if KE is 0 how can the electron be ejected?

Moderators: Chem_Mod, Chem_Admin

kendal mccarthy
Posts: 109
Joined: Wed Nov 14, 2018 12:22 am

if KE is 0 how can the electron be ejected?

Postby kendal mccarthy » Sun Oct 20, 2019 2:01 pm

How is the electron ejected if the energy of the photon is equal to that of the work function, meaning it has no KE? Because wouldn't it not be able to move if it has 0 KE?

Noah Canio 3C
Posts: 55
Joined: Wed Sep 18, 2019 12:20 am

Re: if KE is 0 how can the electron be ejected?

Postby Noah Canio 3C » Sun Oct 20, 2019 2:44 pm

If I remember correctly, Dr. Lavelle explained that the detector used to measure the kinetic energy of the ejected electron has a slight positive charge. This means that even if the electron is hit with an energy equal to the threshold needed (the work function), the electron will move slightly away. I don't particularly remember the minute details behind this, so if anyone can correct me if I'm wrong, then that would be greatly appreciated.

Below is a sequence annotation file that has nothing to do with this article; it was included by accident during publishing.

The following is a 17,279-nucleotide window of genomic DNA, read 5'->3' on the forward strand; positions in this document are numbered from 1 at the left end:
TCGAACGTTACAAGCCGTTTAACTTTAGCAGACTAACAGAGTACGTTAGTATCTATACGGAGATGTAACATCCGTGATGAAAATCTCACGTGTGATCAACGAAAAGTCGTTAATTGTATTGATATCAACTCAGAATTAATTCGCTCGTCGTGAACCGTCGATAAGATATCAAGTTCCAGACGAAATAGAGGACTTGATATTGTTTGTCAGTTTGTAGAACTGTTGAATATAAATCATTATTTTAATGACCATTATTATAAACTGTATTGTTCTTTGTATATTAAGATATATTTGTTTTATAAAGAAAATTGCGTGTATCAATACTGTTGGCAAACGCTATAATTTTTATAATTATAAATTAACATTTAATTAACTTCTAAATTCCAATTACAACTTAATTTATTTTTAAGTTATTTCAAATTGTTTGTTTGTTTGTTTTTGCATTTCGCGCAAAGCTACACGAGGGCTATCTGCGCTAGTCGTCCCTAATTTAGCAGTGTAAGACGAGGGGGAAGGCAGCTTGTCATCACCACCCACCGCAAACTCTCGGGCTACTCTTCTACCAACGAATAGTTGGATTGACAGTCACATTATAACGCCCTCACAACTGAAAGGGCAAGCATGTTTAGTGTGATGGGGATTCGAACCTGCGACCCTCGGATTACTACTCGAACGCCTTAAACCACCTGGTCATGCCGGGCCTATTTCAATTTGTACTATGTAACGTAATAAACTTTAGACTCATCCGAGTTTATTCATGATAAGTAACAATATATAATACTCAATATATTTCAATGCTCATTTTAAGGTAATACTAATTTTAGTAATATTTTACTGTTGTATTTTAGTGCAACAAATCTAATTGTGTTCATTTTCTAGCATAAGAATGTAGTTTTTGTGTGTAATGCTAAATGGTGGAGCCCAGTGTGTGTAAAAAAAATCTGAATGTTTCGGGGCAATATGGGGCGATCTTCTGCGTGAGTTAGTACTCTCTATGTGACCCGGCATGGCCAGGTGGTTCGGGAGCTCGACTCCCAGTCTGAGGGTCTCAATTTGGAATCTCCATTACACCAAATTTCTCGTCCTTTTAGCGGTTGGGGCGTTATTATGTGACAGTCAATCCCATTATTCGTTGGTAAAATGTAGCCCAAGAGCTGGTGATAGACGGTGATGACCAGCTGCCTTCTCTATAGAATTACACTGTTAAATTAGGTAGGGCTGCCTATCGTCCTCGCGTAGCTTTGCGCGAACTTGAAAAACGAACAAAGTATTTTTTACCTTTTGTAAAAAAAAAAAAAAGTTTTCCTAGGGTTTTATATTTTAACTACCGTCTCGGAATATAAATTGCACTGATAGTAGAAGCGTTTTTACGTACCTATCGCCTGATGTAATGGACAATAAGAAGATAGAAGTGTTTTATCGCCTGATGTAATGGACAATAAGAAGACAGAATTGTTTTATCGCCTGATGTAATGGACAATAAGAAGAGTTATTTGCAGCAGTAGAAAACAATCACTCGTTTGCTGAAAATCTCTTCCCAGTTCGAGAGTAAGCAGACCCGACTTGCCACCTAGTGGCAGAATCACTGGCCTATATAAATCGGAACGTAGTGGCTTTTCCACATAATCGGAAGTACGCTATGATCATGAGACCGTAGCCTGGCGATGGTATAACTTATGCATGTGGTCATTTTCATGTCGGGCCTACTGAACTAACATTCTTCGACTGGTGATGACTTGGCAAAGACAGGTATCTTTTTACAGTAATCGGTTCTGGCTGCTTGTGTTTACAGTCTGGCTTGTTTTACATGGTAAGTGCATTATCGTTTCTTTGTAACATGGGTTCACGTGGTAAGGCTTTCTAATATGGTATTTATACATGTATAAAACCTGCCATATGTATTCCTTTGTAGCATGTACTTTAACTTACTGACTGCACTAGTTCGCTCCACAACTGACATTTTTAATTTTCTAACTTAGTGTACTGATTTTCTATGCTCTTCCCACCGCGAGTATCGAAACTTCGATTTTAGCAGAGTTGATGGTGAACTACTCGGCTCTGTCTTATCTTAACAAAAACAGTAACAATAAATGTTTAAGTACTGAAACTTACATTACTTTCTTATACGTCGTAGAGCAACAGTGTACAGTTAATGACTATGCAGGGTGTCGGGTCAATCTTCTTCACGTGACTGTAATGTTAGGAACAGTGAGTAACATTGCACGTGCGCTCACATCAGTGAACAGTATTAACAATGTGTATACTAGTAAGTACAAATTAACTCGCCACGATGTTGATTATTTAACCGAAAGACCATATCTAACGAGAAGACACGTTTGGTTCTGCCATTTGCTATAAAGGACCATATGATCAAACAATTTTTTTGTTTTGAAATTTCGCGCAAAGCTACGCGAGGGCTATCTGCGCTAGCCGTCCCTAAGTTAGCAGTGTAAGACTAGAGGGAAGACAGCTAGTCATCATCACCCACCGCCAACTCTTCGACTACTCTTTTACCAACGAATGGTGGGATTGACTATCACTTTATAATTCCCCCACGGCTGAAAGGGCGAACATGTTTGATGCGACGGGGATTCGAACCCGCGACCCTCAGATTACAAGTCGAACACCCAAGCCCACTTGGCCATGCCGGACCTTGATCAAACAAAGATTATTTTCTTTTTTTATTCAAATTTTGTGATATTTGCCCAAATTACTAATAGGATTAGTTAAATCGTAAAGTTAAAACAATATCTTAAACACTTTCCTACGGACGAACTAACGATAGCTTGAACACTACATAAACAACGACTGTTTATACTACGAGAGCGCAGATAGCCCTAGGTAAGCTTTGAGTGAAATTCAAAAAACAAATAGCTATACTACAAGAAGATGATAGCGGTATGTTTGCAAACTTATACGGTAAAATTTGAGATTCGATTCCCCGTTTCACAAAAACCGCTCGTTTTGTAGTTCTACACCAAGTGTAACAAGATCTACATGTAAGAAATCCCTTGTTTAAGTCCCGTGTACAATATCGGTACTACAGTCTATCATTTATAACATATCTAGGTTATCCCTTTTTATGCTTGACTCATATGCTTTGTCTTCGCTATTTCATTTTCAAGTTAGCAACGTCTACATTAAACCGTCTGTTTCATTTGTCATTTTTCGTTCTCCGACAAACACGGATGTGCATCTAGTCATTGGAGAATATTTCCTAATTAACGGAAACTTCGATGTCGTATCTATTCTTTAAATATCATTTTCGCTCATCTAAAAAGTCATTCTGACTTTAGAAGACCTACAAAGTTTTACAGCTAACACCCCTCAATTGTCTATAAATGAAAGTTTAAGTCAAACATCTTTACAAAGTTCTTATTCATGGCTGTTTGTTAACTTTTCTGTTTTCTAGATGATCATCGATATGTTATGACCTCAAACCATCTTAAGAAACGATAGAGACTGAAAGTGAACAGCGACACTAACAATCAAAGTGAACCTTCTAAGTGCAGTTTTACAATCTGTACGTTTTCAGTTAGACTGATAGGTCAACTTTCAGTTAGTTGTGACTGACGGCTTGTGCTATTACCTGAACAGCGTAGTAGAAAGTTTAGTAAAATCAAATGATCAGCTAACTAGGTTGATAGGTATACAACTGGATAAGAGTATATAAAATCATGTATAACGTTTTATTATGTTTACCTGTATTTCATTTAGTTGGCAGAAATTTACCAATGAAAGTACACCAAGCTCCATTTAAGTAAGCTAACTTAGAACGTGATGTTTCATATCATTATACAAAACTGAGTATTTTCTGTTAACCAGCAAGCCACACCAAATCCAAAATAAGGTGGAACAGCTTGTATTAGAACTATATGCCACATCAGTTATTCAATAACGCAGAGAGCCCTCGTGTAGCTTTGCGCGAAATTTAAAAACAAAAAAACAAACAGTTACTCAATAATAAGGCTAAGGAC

Bryce Ramirez 1J
Posts: 120
Joined: Sat Aug 24, 2019 12:16 am

Re: if KE is 0 how can the electron be ejected?

Postby Bryce Ramirez 1J » Sun Oct 20, 2019 3:26 pm

For an electron to be ejected, the work function just has to be equal to the to the amount of energy that was used when being put on the metal. I still think that there will be a slight positive charge, but it would be negligible to calculate it. For the formula, KE would equal 0 and you would be left with E = work function, which could be simplified to h * v = work function.

Jessa Maheras 4F
Posts: 121
Joined: Fri Aug 02, 2019 12:16 am

Re: if KE is 0 how can the electron be ejected?

Postby Jessa Maheras 4F » Sun Oct 20, 2019 11:08 pm

I agree with the above two responses - I believe that the word "ejected" simply means liberated from the atom. The slightly charged detector can account for the additional movement.

Adelpha Chan 1B
Posts: 58
Joined: Thu Jul 25, 2019 12:15 am

Re: if KE is 0 how can the electron be ejected?

Postby Adelpha Chan 1B » Tue Oct 22, 2019 3:14 pm

kendal mccarthy wrote:How is the electron ejected if the energy of the photon is equal to that of the work function, meaning it has no KE? Because wouldn't it not be able to move if it has 0 KE?


If there is 0 KE, it means that there was just enough energy for the electron to escape the surface of the solid metal. 0 KE refers to the fact that the electron is not driven outward with any additional kinetic energy but simply liberated from the metal.


Return to “Photoelectric Effect”

Who is online

Users browsing this forum: No registered users and 1 guest